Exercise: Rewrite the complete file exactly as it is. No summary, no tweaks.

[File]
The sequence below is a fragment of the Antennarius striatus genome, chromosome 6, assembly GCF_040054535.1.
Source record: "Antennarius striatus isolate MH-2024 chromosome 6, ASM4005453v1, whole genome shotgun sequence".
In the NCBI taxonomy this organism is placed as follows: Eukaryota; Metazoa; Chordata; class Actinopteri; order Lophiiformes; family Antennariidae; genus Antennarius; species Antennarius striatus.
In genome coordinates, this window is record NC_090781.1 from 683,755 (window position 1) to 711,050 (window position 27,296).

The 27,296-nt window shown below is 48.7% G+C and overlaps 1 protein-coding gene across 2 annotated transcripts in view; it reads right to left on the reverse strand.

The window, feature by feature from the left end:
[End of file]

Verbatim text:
The sequence below is a fragment of the Antennarius striatus genome, chromosome 6, assembly GCF_040054535.1.
Source record: "Antennarius striatus isolate MH-2024 chromosome 6, ASM4005453v1, whole genome shotgun sequence".
In the NCBI taxonomy this organism is placed as follows: Eukaryota; Metazoa; Chordata; class Actinopteri; order Lophiiformes; family Antennariidae; genus Antennarius; species Antennarius striatus.
In genome coordinates, this window is record NC_090781.1 from 683,755 (window position 1) to 711,050 (window position 27,296).

The 27,296-nt window shown below is 48.7% G+C and overlaps 1 protein-coding gene across 2 annotated transcripts in view; it reads right to left on the reverse strand.

The window, feature by feature from the left end: